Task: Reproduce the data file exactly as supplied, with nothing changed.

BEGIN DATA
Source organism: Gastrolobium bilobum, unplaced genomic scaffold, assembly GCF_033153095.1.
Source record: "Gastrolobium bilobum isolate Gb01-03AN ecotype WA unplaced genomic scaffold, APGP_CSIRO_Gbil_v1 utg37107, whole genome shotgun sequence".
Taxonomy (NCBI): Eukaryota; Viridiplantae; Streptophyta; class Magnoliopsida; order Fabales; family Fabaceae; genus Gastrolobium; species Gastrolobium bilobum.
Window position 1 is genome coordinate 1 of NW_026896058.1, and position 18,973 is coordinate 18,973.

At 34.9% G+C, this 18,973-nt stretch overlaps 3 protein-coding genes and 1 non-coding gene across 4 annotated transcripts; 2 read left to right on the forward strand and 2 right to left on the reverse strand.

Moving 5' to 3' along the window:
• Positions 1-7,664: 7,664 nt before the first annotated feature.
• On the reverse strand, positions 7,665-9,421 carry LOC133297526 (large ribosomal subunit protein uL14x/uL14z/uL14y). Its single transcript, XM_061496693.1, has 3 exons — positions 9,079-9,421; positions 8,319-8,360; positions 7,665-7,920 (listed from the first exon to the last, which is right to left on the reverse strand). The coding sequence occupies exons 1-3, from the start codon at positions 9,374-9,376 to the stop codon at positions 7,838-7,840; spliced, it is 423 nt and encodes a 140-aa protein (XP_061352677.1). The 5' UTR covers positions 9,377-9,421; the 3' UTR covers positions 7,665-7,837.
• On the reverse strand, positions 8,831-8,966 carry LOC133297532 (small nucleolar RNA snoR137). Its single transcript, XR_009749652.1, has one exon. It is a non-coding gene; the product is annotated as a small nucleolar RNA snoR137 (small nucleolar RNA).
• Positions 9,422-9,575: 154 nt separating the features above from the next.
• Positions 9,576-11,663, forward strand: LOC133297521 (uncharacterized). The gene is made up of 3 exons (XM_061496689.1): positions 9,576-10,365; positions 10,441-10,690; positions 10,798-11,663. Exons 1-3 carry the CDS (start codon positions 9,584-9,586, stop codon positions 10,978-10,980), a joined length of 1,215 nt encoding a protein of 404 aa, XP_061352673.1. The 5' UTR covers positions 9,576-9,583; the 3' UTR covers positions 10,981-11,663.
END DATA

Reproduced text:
Source organism: Gastrolobium bilobum, unplaced genomic scaffold, assembly GCF_033153095.1.
Source record: "Gastrolobium bilobum isolate Gb01-03AN ecotype WA unplaced genomic scaffold, APGP_CSIRO_Gbil_v1 utg37107, whole genome shotgun sequence".
Taxonomy (NCBI): Eukaryota; Viridiplantae; Streptophyta; class Magnoliopsida; order Fabales; family Fabaceae; genus Gastrolobium; species Gastrolobium bilobum.
Window position 1 is genome coordinate 1 of NW_026896058.1, and position 18,973 is coordinate 18,973.

At 34.9% G+C, this 18,973-nt stretch overlaps 3 protein-coding genes and 1 non-coding gene across 4 annotated transcripts; 2 read left to right on the forward strand and 2 right to left on the reverse strand.

Moving 5' to 3' along the window:
• Positions 1-7,664: 7,664 nt before the first annotated feature.
• On the reverse strand, positions 7,665-9,421 carry LOC133297526 (large ribosomal subunit protein uL14x/uL14z/uL14y). Its single transcript, XM_061496693.1, has 3 exons — positions 9,079-9,421; positions 8,319-8,360; positions 7,665-7,920 (listed from the first exon to the last, which is right to left on the reverse strand). The coding sequence occupies exons 1-3, from the start codon at positions 9,374-9,376 to the stop codon at positions 7,838-7,840; spliced, it is 423 nt and encodes a 140-aa protein (XP_061352677.1). The 5' UTR covers positions 9,377-9,421; the 3' UTR covers positions 7,665-7,837.
• On the reverse strand, positions 8,831-8,966 carry LOC133297532 (small nucleolar RNA snoR137). Its single transcript, XR_009749652.1, has one exon. It is a non-coding gene; the product is annotated as a small nucleolar RNA snoR137 (small nucleolar RNA).
• Positions 9,422-9,575: 154 nt separating the features above from the next.
• Positions 9,576-11,663, forward strand: LOC133297521 (uncharacterized). The gene is made up of 3 exons (XM_061496689.1): positions 9,576-10,365; positions 10,441-10,690; positions 10,798-11,663. Exons 1-3 carry the CDS (start codon positions 9,584-9,586, stop codon positions 10,978-10,980), a joined length of 1,215 nt encoding a protein of 404 aa, XP_061352673.1. The 5' UTR covers positions 9,576-9,583; the 3' UTR covers positions 10,981-11,663.